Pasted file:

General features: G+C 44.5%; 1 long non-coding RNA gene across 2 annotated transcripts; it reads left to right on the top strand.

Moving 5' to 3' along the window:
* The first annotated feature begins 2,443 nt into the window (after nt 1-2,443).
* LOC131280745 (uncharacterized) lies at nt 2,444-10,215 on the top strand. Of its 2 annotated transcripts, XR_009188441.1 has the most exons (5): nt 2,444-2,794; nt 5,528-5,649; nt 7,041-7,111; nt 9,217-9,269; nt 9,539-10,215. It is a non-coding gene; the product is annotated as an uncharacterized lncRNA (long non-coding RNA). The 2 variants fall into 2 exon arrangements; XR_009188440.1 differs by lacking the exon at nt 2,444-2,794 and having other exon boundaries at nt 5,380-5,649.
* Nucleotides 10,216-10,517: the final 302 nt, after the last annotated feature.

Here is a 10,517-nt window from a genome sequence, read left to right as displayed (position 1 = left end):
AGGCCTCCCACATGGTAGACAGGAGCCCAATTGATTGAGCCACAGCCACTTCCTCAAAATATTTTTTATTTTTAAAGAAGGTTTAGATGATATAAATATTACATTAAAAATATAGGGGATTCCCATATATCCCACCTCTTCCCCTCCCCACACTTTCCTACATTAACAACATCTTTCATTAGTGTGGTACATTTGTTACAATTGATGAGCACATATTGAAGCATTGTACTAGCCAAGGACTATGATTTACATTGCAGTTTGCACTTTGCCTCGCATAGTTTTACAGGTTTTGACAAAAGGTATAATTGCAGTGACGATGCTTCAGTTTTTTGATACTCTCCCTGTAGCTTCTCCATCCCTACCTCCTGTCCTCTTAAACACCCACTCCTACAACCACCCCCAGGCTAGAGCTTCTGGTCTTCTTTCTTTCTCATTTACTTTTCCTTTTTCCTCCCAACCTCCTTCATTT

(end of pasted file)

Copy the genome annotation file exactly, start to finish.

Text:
General features: G+C 44.5%; 1 long non-coding RNA gene across 2 annotated transcripts; it reads left to right on the top strand.

Moving 5' to 3' along the window:
* The first annotated feature begins 2,443 nt into the window (after nt 1-2,443).
* LOC131280745 (uncharacterized) lies at nt 2,444-10,215 on the top strand. Of its 2 annotated transcripts, XR_009188441.1 has the most exons (5): nt 2,444-2,794; nt 5,528-5,649; nt 7,041-7,111; nt 9,217-9,269; nt 9,539-10,215. It is a non-coding gene; the product is annotated as an uncharacterized lncRNA (long non-coding RNA). The 2 variants fall into 2 exon arrangements; XR_009188440.1 differs by lacking the exon at nt 2,444-2,794 and having other exon boundaries at nt 5,380-5,649.
* Nucleotides 10,216-10,517: the final 302 nt, after the last annotated feature.

Here is a 10,517-nt window from a genome sequence, read left to right as displayed (position 1 = left end):
AGGCCTCCCACATGGTAGACAGGAGCCCAATTGATTGAGCCACAGCCACTTCCTCAAAATATTTTTTATTTTTAAAGAAGGTTTAGATGATATAAATATTACATTAAAAATATAGGGGATTCCCATATATCCCACCTCTTCCCCTCCCCACACTTTCCTACATTAACAACATCTTTCATTAGTGTGGTACATTTGTTACAATTGATGAGCACATATTGAAGCATTGTACTAGCCAAGGACTATGATTTACATTGCAGTTTGCACTTTGCCTCGCATAGTTTTACAGGTTTTGACAAAAGGTATAATTGCAGTGACGATGCTTCAGTTTTTTGATACTCTCCCTGTAGCTTCTCCATCCCTACCTCCTGTCCTCTTAAACACCCACTCCTACAACCACCCCCAGGCTAGAGCTTCTGGTCTTCTTTCTTTCTCATTTACTTTTCCTTTTTCCTCCCAACCTCCTTCATTT